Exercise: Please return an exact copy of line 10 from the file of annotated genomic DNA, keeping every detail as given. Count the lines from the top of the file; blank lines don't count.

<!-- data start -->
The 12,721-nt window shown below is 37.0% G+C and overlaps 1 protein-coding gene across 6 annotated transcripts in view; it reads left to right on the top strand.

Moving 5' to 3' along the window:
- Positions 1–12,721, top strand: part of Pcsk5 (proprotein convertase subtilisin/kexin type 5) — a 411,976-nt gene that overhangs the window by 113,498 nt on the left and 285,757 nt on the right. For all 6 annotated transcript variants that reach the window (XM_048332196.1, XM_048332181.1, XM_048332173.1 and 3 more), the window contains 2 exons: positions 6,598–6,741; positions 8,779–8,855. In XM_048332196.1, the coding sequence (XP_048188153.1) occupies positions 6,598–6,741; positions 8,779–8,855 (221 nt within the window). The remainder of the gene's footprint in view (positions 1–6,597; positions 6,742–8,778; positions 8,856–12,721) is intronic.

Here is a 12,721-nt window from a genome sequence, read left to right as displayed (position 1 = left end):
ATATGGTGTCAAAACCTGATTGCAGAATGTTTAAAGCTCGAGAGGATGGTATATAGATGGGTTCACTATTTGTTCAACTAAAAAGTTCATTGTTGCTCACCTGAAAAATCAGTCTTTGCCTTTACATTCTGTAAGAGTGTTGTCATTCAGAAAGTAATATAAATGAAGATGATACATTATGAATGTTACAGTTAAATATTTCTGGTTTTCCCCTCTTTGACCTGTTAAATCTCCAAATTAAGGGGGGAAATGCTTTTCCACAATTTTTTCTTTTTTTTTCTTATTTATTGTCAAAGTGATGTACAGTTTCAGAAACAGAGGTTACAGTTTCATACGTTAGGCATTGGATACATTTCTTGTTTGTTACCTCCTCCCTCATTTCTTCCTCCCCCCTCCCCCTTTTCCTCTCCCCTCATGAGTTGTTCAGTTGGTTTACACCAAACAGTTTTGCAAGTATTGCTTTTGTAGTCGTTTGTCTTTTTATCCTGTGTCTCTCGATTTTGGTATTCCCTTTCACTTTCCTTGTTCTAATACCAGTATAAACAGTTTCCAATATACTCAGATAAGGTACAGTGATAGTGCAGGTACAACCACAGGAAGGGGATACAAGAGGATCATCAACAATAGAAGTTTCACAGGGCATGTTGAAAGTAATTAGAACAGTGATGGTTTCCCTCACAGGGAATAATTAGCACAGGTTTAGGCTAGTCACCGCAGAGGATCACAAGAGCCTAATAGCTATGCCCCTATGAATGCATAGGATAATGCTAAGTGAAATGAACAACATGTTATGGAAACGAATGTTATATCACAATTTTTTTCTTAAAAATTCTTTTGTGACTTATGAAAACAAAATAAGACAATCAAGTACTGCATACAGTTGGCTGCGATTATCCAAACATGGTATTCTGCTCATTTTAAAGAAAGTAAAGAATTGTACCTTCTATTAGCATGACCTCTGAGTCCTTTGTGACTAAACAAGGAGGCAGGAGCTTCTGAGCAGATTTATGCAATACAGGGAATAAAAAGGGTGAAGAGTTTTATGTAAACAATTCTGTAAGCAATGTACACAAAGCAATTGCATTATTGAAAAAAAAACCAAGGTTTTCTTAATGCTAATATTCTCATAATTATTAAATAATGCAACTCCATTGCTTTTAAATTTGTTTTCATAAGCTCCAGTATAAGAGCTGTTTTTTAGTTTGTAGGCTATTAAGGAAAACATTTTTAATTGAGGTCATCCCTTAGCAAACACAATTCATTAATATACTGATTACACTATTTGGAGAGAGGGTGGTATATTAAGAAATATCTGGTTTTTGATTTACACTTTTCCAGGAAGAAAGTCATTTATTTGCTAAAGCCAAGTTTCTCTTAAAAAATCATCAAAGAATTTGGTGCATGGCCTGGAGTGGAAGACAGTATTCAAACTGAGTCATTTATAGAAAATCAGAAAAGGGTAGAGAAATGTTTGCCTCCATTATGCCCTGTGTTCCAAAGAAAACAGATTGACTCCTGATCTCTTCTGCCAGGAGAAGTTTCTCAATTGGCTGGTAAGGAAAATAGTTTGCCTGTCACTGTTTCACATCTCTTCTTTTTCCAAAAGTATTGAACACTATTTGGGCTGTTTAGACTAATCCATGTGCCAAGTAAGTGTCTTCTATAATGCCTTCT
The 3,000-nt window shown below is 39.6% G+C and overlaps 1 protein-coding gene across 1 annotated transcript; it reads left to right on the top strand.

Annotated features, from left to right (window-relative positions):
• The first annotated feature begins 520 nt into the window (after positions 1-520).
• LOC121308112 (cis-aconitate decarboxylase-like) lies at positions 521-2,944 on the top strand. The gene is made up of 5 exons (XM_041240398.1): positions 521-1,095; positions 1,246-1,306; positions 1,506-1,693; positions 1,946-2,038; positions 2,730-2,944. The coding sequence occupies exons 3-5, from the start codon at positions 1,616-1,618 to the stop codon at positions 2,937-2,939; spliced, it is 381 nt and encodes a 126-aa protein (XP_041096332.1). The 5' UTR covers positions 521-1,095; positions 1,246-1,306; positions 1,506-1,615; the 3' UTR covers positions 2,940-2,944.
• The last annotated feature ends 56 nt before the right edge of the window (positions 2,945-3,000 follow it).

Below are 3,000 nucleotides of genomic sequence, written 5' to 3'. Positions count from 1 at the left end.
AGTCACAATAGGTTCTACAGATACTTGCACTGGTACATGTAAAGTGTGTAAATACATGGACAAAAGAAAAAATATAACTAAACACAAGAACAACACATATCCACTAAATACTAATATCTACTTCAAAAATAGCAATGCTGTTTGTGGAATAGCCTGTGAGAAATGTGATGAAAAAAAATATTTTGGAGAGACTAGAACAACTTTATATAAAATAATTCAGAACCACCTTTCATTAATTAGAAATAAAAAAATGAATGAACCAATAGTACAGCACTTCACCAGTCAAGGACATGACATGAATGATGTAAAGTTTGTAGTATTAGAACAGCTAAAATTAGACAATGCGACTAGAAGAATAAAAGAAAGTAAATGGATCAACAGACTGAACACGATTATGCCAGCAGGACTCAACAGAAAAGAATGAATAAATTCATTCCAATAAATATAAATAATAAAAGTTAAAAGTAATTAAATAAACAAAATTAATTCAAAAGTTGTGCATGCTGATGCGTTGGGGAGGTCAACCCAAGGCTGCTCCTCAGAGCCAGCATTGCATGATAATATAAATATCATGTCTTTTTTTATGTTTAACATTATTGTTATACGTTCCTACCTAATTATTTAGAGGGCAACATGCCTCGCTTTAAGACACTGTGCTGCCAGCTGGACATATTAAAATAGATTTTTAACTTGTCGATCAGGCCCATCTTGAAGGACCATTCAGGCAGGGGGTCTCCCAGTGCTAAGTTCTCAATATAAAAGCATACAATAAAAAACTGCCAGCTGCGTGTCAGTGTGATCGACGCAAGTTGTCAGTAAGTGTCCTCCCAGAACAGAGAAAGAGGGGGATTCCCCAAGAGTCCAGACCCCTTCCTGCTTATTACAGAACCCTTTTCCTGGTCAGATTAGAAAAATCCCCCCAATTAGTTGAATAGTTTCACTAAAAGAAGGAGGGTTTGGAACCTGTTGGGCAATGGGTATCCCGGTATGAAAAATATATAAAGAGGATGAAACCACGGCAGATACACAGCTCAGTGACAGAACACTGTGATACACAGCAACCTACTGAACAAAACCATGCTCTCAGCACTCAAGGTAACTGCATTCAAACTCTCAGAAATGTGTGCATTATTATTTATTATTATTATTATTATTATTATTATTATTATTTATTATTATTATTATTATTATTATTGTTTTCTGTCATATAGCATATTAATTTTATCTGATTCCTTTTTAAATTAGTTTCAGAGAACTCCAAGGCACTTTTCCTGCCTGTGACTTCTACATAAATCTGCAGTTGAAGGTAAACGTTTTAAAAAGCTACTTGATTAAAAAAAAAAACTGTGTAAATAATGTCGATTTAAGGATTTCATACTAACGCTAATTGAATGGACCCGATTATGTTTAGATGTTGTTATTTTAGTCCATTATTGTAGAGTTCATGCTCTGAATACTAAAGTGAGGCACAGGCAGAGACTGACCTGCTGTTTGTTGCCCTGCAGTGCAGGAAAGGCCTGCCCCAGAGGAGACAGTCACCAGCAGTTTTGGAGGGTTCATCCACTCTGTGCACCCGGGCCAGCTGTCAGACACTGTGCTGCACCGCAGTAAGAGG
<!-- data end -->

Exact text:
• The last annotated feature ends 56 nt before the right edge of the window (positions 2,945-3,000 follow it).